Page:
Voters in Guinea-Bissau began casting their ballots on Sunday in a presidential election that many hope will bring stability after years of political turmoil.
President Jose Mario Vaz, 61, is seeking re-election for a second term, and he remains popular among cashew nut farmers in the interior after raising prices for the nuts — the tiny West African country’s biggest export earner.
But he faces stiff opposition following a first five-year term marred by political infighting, regular high-level sackings and corruption that came to a head in the run-up to Sunday’s election.
While no reliable opinion polls have been published, political analysts say the front-runner is former Prime Minister Domingos Simoes Pereira, 56, a moderniser with a relaxed style whose promise to bolster health and education have made him popular with younger voters in the capital, Bissau.
Preliminary results are expected on Nov. 28. If there is no outright winner, a second round between the top two candidates will take place on Dec. 29.
“Guinea Bissau has faced five years of political and institutional crises,” Pereira told Reuters, adding that the country needs “a president who is able to create an atmosphere conducive to the restoration of peace and stability.”
A history of violent government takeovers
Guinea Bissau has suffered nine coups or attempted coups since independence from Portugal in 1974, most recently in 2012 when a military takeover disrupted elections. If Vaz completes his term, he will be the first president to do so.
The country’s deserted beaches and scattered islands are a draw for adventurous tourists, but its unpoliced waters also provide passage for drug traffickers smuggling cocaine en route from South America to Europe.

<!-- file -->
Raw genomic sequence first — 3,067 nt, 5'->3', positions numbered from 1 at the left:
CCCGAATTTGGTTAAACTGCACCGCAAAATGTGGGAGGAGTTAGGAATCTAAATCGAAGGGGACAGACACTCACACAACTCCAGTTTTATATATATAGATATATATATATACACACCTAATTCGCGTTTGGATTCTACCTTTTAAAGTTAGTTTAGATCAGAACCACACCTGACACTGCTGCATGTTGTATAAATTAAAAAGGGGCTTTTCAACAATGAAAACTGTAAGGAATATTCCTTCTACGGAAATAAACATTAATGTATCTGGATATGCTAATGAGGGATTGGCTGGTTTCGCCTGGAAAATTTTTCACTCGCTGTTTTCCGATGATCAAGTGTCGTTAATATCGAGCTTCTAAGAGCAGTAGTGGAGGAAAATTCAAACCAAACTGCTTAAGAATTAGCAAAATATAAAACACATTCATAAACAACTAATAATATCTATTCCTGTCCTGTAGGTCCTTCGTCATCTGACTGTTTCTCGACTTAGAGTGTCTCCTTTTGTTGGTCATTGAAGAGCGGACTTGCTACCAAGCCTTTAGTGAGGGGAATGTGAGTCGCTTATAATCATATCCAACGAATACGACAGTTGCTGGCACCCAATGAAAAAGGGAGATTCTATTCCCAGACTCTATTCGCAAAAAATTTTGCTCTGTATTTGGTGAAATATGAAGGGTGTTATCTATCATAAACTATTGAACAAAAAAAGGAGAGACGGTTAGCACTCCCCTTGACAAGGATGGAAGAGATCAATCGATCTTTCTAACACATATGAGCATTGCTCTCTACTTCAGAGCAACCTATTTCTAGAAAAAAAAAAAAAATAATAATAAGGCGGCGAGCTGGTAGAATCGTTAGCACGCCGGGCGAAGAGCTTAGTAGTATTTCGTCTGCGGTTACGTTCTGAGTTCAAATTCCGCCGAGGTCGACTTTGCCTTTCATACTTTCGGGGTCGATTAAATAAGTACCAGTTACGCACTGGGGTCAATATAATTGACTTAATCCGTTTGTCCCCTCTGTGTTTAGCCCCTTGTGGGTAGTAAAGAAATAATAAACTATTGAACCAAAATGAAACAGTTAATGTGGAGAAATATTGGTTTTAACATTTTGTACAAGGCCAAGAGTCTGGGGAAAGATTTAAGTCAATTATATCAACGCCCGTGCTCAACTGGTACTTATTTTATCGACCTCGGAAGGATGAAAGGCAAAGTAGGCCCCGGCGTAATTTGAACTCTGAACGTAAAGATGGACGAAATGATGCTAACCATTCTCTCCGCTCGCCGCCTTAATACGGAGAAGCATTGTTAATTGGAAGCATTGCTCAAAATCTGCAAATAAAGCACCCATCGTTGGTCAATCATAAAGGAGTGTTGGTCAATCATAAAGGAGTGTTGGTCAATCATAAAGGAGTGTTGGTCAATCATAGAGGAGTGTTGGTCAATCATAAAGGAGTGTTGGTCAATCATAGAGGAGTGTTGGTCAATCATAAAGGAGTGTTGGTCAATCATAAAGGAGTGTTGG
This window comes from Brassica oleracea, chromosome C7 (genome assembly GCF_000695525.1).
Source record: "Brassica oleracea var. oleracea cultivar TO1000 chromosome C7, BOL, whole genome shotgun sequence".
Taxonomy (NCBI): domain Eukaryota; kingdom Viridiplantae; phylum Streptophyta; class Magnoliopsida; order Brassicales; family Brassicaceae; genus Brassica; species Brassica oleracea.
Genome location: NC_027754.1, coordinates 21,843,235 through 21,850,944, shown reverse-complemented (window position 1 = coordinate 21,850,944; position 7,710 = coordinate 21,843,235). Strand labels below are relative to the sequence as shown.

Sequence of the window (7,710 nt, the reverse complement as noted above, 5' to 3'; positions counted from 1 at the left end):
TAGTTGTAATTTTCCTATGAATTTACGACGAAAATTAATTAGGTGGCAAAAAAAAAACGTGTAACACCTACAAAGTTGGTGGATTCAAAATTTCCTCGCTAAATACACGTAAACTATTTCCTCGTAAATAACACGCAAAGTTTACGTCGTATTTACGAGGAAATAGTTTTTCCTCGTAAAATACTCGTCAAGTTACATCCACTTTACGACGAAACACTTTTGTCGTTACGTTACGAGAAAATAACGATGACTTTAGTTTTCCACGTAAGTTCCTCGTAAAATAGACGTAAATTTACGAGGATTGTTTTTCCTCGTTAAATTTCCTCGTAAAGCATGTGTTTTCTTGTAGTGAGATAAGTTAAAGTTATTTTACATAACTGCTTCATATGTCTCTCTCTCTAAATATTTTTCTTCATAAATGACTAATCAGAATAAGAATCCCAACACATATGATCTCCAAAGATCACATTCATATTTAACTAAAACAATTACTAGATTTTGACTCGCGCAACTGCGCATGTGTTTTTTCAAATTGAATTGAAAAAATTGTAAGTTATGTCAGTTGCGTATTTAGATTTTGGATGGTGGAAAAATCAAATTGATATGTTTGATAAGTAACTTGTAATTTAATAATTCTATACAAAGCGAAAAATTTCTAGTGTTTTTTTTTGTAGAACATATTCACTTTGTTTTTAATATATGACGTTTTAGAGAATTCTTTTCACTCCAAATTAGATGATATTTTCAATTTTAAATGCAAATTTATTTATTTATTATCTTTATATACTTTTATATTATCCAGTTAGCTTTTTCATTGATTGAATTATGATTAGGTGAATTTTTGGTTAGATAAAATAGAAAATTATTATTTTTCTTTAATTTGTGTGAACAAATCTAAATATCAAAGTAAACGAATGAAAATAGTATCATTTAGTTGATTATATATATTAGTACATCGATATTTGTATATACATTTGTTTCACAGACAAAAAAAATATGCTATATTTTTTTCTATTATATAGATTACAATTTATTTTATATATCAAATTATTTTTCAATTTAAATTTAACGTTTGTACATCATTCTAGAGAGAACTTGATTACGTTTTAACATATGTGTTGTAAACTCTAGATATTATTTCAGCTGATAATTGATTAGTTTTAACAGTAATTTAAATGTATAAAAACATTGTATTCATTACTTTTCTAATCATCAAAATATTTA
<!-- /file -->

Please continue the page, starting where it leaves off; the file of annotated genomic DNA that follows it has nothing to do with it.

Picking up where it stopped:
The next president will inherit major challenges including widespread poverty and an unstable political system in which the majority party appoints the government but the president has the power to dismiss it. There have been seven prime ministers since Vaz took over in 2014.
Vaz fired premier Aristides Gomes on Oct. 29 and appointed a successor, but Gomes refused to step down. For about 10 days the country had two prime ministers, until Vaz backed down under pressure from the regional bloc ECOWAS.
Still, Vaz has promised to accept the results of the vote, using his closing campaign speech on Friday to highlight the fact that he had finished his term in office.
“I managed to do what no one did … in Guinea Bissau since the country became a democracy,” Vaz told supporters. “During my mandate there was no coup and I’m very satisfied about this.”
Hopeful that Sunday’s vote will draw a line under the political crisis, voters were upbeat before voting and the final parades in support of the candidates were accompanied by music and dancing.
Some sounded a note of caution, however, about the challenges faced by whoever is elected.
“We want a president who can resolve the political crisis,” said Pereira supporter Myriam Suarez Wague. “The population is suffering.”